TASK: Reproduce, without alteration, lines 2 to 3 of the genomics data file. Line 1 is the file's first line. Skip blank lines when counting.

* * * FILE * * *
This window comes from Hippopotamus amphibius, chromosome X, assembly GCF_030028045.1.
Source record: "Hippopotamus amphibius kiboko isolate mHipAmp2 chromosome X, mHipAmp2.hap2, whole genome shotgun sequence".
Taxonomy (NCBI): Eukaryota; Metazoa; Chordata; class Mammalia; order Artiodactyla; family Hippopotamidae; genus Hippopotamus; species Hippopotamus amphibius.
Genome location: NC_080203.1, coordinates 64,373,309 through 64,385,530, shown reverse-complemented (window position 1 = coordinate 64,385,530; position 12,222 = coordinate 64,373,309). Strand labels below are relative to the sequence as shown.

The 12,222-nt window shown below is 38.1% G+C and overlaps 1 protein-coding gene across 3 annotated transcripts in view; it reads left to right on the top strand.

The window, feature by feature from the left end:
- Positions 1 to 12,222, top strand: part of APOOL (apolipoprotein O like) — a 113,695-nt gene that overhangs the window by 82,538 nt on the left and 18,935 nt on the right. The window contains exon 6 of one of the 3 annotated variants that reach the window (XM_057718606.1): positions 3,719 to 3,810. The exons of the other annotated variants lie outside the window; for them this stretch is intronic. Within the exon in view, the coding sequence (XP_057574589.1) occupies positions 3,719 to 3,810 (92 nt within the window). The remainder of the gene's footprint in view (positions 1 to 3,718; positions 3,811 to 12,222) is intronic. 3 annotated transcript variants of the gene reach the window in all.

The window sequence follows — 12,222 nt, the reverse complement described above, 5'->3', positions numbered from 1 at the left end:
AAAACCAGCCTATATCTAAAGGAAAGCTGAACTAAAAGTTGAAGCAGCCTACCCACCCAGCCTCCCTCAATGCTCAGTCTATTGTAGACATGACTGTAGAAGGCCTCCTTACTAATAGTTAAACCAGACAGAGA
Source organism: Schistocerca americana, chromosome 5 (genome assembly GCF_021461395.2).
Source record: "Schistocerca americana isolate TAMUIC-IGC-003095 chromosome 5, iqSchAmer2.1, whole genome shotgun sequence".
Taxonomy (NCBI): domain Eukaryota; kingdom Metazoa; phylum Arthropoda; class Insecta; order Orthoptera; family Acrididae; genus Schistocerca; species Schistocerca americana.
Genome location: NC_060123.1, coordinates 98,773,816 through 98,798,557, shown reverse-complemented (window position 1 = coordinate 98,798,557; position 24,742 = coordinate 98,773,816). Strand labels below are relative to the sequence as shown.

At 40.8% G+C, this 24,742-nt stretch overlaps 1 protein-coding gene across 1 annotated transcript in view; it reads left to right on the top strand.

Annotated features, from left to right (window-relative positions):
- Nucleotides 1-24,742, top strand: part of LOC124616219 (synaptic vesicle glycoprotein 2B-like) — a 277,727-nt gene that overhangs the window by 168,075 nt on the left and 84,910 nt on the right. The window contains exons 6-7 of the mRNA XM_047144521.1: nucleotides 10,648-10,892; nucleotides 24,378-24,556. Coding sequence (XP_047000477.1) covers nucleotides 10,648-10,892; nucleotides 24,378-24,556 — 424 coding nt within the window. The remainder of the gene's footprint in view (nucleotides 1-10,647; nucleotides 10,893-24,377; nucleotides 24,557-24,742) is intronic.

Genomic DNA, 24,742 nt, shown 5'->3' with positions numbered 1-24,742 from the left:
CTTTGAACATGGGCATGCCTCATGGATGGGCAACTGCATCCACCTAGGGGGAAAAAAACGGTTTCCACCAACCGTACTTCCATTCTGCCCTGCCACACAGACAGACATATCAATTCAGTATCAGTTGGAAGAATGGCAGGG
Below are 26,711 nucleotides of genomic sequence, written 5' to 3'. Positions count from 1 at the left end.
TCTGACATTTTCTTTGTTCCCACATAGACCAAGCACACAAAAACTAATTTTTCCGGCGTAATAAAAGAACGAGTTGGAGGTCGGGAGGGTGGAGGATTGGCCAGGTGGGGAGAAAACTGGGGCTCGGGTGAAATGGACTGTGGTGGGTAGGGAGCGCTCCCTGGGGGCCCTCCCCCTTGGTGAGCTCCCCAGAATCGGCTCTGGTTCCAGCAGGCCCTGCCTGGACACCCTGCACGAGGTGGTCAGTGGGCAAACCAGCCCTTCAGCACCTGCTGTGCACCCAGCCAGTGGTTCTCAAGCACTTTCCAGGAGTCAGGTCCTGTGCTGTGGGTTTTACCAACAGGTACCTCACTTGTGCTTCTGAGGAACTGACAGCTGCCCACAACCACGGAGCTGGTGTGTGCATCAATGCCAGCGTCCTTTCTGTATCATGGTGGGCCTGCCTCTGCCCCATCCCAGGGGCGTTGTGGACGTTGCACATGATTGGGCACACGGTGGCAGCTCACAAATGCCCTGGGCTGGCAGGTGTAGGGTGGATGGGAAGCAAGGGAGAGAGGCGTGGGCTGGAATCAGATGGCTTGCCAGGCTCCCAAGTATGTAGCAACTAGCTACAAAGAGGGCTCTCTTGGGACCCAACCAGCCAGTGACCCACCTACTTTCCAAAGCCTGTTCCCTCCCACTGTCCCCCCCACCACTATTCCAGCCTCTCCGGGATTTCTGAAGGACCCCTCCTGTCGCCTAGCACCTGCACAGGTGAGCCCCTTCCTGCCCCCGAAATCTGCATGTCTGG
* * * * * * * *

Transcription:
Source record: "Hippopotamus amphibius kiboko isolate mHipAmp2 chromosome X, mHipAmp2.hap2, whole genome shotgun sequence".
Taxonomy (NCBI): Eukaryota; Metazoa; Chordata; class Mammalia; order Artiodactyla; family Hippopotamidae; genus Hippopotamus; species Hippopotamus amphibius.